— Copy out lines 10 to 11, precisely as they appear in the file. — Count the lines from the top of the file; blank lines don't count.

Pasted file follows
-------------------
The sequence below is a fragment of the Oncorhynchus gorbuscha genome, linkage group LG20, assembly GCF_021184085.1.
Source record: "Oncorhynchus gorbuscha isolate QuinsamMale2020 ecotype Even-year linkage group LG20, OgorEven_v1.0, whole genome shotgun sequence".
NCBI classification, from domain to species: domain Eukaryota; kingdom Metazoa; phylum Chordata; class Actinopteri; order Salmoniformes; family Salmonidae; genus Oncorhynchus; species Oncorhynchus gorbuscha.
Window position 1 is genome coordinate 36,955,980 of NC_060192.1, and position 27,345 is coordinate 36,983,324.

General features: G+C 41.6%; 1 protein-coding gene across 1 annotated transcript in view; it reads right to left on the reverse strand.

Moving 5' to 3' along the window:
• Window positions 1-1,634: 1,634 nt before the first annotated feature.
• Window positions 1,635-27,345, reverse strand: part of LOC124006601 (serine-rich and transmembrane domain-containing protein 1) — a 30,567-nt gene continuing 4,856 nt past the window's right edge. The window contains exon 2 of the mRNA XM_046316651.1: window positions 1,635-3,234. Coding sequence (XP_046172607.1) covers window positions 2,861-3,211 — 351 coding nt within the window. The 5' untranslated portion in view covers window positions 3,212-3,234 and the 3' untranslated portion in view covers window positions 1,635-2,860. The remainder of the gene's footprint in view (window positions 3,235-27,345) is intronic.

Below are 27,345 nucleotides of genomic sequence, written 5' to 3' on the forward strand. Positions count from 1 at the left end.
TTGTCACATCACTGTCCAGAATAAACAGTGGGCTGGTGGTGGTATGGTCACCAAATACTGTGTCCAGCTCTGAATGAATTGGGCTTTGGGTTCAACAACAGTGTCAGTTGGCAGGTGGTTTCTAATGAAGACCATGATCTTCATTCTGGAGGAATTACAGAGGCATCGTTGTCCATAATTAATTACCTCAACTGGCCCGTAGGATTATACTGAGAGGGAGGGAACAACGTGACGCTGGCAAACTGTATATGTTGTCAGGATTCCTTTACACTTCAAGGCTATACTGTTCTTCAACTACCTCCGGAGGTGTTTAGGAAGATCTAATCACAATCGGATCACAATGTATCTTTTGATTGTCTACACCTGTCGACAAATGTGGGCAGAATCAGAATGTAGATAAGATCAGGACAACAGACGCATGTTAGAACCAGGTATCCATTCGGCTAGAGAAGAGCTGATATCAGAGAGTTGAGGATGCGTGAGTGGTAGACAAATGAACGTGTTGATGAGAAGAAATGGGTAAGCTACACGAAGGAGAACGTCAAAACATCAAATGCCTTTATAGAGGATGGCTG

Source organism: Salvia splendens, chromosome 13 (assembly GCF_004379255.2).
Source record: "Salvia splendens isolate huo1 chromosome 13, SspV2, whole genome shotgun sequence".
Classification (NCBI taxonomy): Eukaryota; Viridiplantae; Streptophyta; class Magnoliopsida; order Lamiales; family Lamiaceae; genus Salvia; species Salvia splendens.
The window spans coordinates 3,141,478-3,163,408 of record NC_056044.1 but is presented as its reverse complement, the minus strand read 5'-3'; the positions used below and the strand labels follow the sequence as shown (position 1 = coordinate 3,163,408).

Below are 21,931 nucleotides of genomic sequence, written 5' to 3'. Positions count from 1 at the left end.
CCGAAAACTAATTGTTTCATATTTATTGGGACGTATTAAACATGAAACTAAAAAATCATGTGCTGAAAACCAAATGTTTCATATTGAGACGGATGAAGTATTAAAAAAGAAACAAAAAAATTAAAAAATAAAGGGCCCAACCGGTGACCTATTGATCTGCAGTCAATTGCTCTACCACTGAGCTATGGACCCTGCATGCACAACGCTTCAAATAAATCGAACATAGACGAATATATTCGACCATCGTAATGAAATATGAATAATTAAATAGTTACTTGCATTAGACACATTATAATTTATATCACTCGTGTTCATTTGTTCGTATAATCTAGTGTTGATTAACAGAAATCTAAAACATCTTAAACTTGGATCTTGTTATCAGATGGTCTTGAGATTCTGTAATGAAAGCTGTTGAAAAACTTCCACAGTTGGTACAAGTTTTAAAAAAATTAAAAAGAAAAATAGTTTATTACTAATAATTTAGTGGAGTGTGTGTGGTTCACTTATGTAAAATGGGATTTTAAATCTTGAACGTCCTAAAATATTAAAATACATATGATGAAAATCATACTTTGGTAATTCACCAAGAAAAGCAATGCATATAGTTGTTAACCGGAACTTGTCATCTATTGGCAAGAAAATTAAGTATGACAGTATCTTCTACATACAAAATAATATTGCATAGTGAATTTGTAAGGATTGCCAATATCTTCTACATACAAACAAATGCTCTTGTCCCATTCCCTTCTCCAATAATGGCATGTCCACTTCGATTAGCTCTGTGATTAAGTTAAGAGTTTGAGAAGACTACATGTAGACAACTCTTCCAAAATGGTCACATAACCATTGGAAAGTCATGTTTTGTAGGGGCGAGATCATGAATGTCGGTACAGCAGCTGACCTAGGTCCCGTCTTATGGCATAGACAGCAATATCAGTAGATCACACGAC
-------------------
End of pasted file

TTGTCACATCACTGTCCAGAATAAACAGTGGGCTGGTGGTGGTATGGTCACCAAATACTGTGTCCAGCTCTGAATGAATTGGGCTTTGGGTTCAACAACAGTGTCAGTTGGCAGGTGGTTTCTAATGAAGACCATGATCTTCATTCTGGAGGAATTACAGAGGCATCGTTGTCCATAATTAATTACCTCAACTGGCCCGTAGGATTATACTGAGAGGGAGGGAACAACGTGACGCTGGCAAACTGTATATGTTGTCAGGATTCCTTTACACTTCAAGGCTATACTGTTCTTCAACTACCTCCGGAGGTGTTTAGGAAGATCTAATCACAATCGGATCACAATGTATCTTTTGATTGTCTACACCTGTCGACAAATGTGGGCAGAATCAGAATGTAGATAAGATCAGGACAACAGACGCATGTTAGAACCAGGTATCCATTCGGCTAGAGAAGAGCTGATATCAGAGAGTTGAGGATGCGTGAGTGGTAGACAAATGAACGTGTTGATGAGAAGAAATGGGTAAGCTACACGAAGGAGAACGTCAAAACATCAAATGCCTTTATAGAGGATGGCTG

Source organism: Salvia splendens, chromosome 13 (assembly GCF_004379255.2).